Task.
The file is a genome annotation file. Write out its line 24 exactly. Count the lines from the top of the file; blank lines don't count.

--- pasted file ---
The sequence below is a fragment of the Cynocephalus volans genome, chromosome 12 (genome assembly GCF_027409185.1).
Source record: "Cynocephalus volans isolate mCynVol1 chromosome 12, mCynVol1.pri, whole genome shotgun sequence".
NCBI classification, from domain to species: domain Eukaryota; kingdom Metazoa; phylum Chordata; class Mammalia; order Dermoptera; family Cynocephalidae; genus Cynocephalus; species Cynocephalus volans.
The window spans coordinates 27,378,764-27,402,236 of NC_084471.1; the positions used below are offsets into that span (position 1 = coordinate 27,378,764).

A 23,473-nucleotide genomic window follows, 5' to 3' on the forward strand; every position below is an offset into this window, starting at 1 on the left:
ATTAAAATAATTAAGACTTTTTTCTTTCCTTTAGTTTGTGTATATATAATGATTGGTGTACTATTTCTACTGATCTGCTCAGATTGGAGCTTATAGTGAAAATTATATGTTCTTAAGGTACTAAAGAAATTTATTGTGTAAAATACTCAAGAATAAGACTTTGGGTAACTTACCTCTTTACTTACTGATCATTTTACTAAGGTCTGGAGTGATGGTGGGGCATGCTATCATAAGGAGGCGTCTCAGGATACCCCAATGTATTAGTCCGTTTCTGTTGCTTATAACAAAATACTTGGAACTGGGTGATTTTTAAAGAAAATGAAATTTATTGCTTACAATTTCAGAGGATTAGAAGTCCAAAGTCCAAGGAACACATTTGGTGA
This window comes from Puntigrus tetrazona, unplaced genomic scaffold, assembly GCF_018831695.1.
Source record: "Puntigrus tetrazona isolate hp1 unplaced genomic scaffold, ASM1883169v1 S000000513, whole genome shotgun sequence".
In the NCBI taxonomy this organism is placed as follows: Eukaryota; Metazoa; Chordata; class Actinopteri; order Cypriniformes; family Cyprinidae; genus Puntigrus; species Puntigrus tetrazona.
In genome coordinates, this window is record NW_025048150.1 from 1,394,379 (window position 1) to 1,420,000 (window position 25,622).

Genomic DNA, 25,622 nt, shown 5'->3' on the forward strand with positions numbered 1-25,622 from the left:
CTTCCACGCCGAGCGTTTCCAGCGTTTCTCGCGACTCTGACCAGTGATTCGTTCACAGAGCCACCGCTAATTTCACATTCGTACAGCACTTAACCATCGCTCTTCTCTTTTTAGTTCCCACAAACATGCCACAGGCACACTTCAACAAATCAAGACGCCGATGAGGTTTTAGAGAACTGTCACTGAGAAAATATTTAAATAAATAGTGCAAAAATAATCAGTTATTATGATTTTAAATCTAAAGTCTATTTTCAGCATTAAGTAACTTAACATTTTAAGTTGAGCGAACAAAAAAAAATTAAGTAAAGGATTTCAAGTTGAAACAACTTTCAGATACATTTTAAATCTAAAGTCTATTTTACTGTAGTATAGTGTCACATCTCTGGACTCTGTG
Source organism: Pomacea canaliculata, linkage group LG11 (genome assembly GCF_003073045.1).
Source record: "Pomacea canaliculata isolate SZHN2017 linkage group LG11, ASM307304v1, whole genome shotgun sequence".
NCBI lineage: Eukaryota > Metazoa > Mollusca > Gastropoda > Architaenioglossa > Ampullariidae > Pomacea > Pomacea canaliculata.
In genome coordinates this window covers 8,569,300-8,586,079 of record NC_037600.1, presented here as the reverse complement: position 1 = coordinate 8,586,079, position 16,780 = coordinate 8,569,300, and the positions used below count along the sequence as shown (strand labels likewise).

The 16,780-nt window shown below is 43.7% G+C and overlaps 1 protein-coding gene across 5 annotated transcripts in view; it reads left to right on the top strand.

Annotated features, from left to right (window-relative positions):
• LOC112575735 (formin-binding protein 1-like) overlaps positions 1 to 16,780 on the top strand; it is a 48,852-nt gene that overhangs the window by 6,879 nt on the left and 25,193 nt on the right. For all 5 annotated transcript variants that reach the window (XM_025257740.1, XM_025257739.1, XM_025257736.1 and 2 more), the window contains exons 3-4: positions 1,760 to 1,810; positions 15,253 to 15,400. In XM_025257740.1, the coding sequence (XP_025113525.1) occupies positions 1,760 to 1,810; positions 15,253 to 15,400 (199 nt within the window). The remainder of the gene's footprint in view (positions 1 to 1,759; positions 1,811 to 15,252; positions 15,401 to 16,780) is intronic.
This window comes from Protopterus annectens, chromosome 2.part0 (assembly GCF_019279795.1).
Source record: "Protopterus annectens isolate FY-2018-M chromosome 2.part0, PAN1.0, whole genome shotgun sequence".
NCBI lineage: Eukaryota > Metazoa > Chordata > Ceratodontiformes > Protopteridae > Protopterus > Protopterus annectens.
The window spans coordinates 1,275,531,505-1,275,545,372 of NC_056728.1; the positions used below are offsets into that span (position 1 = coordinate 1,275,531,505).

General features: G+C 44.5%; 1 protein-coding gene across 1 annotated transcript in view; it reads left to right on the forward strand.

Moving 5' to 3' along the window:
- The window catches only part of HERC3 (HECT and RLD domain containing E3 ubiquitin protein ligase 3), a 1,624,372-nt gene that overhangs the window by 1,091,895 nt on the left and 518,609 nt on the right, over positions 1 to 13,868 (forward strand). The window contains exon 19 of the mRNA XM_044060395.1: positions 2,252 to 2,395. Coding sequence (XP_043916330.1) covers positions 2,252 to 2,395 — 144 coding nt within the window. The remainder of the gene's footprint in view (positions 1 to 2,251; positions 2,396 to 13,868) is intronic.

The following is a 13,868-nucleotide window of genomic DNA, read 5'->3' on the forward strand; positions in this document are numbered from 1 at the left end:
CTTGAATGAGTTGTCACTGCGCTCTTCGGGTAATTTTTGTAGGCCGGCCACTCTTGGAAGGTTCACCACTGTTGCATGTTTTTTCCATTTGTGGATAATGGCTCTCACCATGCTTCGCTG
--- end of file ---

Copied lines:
General features: G+C 44.5%; 1 protein-coding gene across 1 annotated transcript in view; it reads left to right on the forward strand.